Alzheimer’s spares brain’s music regions

Song familiarity survives dementia’s damage, study suggests


MUSIC MEMORIES  A brain region that seems to be involved in recognizing familiar music (red, top left) showed relatively less gray matter thinning (top right) and higher metabolism (bottom left) than other parts of the brain, but still had substantial sticky amyloid-beta buildup (bottom right). Warmer colors are a sign of more advanced disease.

J.-H. Jacobsen et al./Brain 2015

Parts of the brain that respond to music seem to withstand the ravages of Alzheimer’s disease. These neural bastions, described June 3 in Brain, may help explain why music is sometimes able to move people suffering from advanced dementia.

The study is “thorough and meticulous,” says neurologist Oliver Sacks. “I thought their results fascinating,” suggesting an anatomical explanation for why music therapy can sometimes help patients.

Researchers began their study after noticing that music seemed to have a special influence on family members with Alzheimer’s, says University of Amsterdam neuroscientist Jörn-Henrik Jacobsen, who conducted the research at the Max Planck Institute for Human Cognitive and Brain Sciences in Leipzig, Germany. A mother-in-law of one of the authors was still leading songs at her church despite her Alzheimer’s.

The disease wreaks havoc on the brain, but its destruction isn’t indiscriminate. Jacobsen and his colleagues wondered whether brain regions involved in recognizing long-known songs might be relatively spared in Alzheimer’s. So the researchers looked for brain areas involved in responding to songs that a person has known for a long time. Healthy volunteers listened to snippets of familiar songs, songs they had just heard for the first time and songs they had never heard before while undergoing a functional MRI scan.

The scans identified two adjacent areas in the brain that that seem to respond to familiar songs: the caudal anterior cingulate and the ventral presupplementary motor area. Neither area had been known to have big roles in musical memory, Jacobsen says.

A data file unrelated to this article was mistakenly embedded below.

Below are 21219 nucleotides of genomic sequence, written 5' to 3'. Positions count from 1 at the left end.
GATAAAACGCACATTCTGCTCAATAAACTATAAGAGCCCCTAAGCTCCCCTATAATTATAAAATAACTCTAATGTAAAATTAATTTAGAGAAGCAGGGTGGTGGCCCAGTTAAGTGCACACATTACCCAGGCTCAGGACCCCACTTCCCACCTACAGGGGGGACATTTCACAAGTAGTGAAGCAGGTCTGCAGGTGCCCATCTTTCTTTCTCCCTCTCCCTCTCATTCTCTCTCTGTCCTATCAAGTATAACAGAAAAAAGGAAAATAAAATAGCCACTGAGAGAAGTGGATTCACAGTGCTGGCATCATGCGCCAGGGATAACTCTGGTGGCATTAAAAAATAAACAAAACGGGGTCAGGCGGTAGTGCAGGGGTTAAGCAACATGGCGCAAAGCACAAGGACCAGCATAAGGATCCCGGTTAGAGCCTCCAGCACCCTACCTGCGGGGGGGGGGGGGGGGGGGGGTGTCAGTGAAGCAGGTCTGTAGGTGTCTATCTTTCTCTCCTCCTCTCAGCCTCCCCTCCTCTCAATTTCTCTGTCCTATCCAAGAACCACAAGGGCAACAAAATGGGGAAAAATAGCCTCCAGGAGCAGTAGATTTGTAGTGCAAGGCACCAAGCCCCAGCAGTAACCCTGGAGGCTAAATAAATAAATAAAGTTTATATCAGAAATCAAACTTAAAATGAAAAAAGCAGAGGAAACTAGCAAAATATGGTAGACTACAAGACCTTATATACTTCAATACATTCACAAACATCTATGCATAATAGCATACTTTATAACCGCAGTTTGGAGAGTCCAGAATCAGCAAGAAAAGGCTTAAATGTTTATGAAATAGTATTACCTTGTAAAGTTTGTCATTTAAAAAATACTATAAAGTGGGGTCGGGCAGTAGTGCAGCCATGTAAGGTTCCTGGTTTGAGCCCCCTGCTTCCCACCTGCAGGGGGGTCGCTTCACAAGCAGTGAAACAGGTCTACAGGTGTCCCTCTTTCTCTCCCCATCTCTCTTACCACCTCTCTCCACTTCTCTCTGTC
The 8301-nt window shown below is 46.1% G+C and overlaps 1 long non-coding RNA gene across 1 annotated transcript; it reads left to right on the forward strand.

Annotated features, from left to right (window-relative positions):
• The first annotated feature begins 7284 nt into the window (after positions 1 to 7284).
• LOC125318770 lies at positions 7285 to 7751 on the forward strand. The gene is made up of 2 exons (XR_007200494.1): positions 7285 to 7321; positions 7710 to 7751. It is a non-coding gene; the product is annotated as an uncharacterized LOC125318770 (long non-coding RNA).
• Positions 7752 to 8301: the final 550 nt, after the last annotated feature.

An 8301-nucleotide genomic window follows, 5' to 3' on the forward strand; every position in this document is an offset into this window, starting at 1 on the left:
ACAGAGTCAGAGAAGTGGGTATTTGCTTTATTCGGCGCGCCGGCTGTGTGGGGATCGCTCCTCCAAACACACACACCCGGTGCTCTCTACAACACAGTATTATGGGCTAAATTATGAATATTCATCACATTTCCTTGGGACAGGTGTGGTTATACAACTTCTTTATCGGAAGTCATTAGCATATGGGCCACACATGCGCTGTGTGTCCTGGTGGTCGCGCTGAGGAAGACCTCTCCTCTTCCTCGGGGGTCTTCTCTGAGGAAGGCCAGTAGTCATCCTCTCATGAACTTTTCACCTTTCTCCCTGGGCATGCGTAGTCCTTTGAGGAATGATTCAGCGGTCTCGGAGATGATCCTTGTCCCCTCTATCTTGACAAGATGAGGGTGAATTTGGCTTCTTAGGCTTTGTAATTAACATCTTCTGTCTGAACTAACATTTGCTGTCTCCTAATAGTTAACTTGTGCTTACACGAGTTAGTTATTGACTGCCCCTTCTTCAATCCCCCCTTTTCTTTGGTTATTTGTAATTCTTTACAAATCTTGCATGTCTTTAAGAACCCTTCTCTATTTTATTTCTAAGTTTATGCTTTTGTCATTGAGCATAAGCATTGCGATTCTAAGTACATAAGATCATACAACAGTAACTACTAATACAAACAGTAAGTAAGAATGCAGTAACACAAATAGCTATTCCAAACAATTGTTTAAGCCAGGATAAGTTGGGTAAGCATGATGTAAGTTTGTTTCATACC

Next, 20 elderly people with Alzheimer’s underwent brain scans that looked for brain thinning, low metabolism and deposits of amyloid-beta, a sticky protein linked to Alzheimer’s.

The music-related brain areas scored surprisingly well on two measures, the team found. Unlike most other places in the brain, this region didn’t show much thinning and didn’t show big declines in metabolism. A-beta, however, was present, consistent with the idea that the protein is an early marker for the disease, whereas thinning and reduced activity are more advanced markers.

The results are very valuable, says psychologist Mohamad El Haj of University of Lille 3 in France. “It highlights the neuroanatomical basis for the response to music” in people with Alzheimer’s, he says. El Haj recently found that familiar music seemed to boost autobiographical memories in people with Alzheimer’s. While listening to familiar music, volunteers described richer accounts of their life memories, El Haj and colleagues reported May 28 in International Psychogeriatrics.  

Scientists don’t yet know how musical memory relates to other memories, Jacobsen says. It’s possible that music, especially songs from when a person was young, could serve as a lifeline that, once summoned, can bring up other aspects of their lives. “I can imagine that once you remember the songs, it triggers more stuff,” Jacobsen says. “It’s a very rich stimulus.” 

Laura Sanders is the neuroscience writer. She holds a Ph.D. in molecular biology from the University of Southern California.

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